SAIPAN, CNMI — Filipino Flordelino Apilado, 72, said yesterday he worries about being deported from the CNMI, which has been his home since April 28, 1976, until he was granted a CNMI permanent resident status in 1985. For 35 of the 37 years he’s been here, he worked in the construction industry.
“I am already old, worked for several years and got my CNMI permanent residency but now I am nervous that they will deport me,” he said.
Apilado is among the over 300 CNMI permanent residents and those born in the CNMI between Jan. 1, 1974, and Jan. 9, 1978, but whose statuses are not recognized by the federalization law.
Just like many others in the CNMI, Apilado is hoping that the federal government will recognize their status under CNMI law and not be subjected to deportation.
Apilado is among the thousands that Delegate Gregorio Kilili Sablan (Ind-MP) is trying to help with his H.R. 1466, which seeks to grant a CNMI-only resident status to four specific groups of people.
“I don’t know what’s going to happen to us after Nov. 27,” he added.
Some worker groups are trying to help those like Apilado by either pushing for the immediate passage of Sablan’s H.R. 1466 in Congress or asking the U.S. Citizenship and Immigration Services to allow these four groups of individuals covered by H.R. 1466 to remain in the CNMI until such time that the bill is acted on.
The Coalition for the Recognition, Equality and Advancement of American Minorities, or CREAM, the Unity Group of Foreign Workers, the Dekada Movement and the Marianas Advocates for Humanitarian Affairs Ltd. and their supporters are among those supporting H.R. 1466.
Besides supporting the bill, three of these groups also want Sablan to consider adding a fifth group that will be covered-those who have been legally in the CNMI for at least five years as of May 2008.
Malou Berueco, a worker advocate, said yesterday that they want to meet with Sablan when he comes back here to show their support for H.R. 1466 and if possible, add one more group to be covered by his bill.
The CREAM leadership also reiterated yesterday that these groups of people, including the CNMI permanent residents and those born in 1974-1978, need help for them to be able to continue their stay in the CNMI beyond Nov. 27.
USCIS outreach sessions
Worker groups and their supporters plan to meet with Sablan and USCIS to address the plight of these individuals who are both not covered in the final Commonwealth-only worker rule and the federalization law itself.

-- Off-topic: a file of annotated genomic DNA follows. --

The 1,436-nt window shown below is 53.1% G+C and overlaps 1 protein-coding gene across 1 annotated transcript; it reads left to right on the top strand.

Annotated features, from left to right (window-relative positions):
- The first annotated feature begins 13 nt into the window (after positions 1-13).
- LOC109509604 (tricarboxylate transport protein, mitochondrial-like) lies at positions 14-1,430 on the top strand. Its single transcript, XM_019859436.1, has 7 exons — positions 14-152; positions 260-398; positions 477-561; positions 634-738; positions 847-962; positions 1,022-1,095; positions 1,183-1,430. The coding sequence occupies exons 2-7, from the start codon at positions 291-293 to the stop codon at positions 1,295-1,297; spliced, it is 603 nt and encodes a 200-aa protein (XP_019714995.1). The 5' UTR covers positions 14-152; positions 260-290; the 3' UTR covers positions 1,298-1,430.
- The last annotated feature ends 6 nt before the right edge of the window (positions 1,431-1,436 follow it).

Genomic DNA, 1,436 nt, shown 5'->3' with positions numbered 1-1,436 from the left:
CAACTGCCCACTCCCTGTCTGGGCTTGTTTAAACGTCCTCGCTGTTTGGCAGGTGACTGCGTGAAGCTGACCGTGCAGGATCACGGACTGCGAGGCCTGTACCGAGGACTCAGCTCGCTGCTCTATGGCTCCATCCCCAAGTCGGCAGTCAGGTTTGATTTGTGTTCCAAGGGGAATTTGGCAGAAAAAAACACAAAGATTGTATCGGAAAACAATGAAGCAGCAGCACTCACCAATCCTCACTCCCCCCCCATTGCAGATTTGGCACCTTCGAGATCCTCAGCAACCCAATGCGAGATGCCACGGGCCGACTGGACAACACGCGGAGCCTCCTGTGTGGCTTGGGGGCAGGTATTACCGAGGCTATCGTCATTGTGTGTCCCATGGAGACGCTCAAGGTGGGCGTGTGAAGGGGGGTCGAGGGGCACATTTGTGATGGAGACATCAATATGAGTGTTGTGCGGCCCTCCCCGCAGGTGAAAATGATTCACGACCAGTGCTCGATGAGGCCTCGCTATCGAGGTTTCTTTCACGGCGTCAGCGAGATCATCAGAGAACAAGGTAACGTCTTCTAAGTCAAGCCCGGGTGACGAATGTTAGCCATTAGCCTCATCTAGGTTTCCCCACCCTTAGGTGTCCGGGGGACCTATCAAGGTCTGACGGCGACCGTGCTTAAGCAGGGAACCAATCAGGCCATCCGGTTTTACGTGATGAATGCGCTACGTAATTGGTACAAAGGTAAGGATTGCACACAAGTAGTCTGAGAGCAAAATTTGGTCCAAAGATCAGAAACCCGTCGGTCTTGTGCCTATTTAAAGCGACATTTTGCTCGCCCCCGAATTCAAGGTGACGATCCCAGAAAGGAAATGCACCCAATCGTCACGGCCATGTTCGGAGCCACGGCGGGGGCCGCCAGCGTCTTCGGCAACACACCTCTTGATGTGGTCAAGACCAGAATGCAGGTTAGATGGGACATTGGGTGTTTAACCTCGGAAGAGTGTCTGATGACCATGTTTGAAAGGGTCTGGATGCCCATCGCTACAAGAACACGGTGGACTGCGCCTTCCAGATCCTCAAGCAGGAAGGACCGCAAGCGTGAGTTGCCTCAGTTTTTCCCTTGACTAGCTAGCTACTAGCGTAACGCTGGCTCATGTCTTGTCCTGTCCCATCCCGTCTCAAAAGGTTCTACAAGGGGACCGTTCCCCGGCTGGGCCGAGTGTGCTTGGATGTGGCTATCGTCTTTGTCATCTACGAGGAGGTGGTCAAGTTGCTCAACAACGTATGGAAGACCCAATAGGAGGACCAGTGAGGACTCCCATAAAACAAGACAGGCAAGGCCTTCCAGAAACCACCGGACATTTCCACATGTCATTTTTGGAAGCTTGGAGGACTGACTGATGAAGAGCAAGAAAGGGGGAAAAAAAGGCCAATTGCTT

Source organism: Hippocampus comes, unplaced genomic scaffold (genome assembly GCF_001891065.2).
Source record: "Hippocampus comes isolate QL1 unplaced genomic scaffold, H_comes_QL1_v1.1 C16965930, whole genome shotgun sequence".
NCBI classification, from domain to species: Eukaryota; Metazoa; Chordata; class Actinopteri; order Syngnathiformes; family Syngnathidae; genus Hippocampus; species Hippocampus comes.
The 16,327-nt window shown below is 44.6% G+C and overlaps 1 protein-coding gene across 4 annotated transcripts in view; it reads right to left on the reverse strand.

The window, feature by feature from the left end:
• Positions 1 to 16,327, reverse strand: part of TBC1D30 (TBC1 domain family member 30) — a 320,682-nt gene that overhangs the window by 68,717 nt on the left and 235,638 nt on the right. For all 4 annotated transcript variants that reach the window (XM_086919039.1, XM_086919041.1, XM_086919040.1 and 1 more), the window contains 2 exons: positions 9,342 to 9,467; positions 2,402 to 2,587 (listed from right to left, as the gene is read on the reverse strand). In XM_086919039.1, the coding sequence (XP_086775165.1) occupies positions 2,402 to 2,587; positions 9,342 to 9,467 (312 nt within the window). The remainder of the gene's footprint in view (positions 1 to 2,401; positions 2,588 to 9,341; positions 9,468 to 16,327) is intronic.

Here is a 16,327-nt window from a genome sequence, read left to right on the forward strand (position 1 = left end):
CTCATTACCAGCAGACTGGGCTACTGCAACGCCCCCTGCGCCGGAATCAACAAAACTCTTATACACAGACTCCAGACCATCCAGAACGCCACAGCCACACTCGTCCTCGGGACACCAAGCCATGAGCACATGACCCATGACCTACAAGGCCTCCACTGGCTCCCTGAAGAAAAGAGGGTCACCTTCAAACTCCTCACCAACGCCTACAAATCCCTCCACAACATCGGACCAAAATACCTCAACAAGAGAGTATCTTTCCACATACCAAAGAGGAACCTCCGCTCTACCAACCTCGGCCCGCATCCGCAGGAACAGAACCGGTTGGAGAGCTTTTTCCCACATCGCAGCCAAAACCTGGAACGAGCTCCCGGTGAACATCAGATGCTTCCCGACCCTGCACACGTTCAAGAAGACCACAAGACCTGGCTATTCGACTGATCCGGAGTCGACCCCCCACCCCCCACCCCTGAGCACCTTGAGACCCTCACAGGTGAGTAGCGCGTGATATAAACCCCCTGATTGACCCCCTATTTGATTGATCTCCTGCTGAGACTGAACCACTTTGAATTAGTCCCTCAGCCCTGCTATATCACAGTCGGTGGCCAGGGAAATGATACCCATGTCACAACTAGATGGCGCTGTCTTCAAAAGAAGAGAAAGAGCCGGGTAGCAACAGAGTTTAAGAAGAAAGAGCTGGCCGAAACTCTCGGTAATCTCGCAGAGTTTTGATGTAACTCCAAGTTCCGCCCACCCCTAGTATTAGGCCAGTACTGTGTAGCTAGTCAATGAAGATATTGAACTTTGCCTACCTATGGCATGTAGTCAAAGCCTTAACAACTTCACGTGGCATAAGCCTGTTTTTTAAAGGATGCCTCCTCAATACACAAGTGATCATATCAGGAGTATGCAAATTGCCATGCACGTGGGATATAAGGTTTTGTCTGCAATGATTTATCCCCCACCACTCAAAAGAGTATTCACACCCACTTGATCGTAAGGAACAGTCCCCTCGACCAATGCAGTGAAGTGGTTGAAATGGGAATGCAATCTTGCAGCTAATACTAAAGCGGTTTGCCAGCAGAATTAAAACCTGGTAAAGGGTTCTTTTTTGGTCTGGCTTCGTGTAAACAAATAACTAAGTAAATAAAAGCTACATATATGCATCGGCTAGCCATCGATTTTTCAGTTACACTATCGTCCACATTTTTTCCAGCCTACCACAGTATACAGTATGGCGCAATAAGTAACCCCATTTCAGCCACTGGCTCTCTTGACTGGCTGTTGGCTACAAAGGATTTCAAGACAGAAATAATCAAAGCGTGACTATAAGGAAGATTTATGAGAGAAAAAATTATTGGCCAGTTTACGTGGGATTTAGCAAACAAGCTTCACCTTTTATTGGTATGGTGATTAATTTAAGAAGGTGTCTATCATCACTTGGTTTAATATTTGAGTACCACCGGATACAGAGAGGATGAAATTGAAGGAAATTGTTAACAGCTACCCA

The USCIS will start today its outreach sessions to provide an overview of the CW rule and other immigration classifications available under the Immigration and Nationality Act.
The outreach sessions will last until Sept. 29.
Today, from 2pm to 4pm, a USCIS team will hold an outreach session for employers at the American Memorial Park’s indoor auditorium in Garapan.
At 6pm, the USCIS team will be meeting with the Filipino community and the Philippine Consulate General.
The public sessions, meanwhile, will begin on Wednesday, at 5pm, also at the American Memorial Park’s indoor auditorium.
Questions pile up
The Saipan Chamber of Commerce, the largest business organization in the CNMI with some 150 members, will have a session with the USCIS outreach team on Wednesday, 1pm, at the Pedro P. Tenorio Multi-Purpose Center in Susupe.
As of yesterday afternoon, Chamber members listed at least 33 questions for the USCIS team. But additional questions are expected to be asked that day.
Among the Chamber members’ 33 questions are, “will CW-1 visa holders be paid federal minimum wage, prevailing wage rates, or current CNMI minimum wage levels as defined in federal law?” and “Is there a minimum hours worked per week requirement in order to obtain the CW-1 visa for employees?”
“Is it an ‘acceptable activity’ to be currently engaged in recruiting domestic workers for future use as service employees in a maid service company without paying them while they are in a holding pattern waiting for future employment opportunities?” and “Who is responsible for paying the CW-1 application fees? When are payments to be made?” are also among them.
Chamber members also want to know who is responsible for medical services/costs under the CW rule.
“If an application for H-1B visa is submitted by October 7, but is not issued by November 28th, will the employee be allowed to work? Some employers were waiting until the CW-1 rule was issued before submitting,” another one goes.
Another set of questions deals with the status of CNMI permanent residents. “Can they stay on island without the threat of removal? If they leave the island for any reason, can they return?”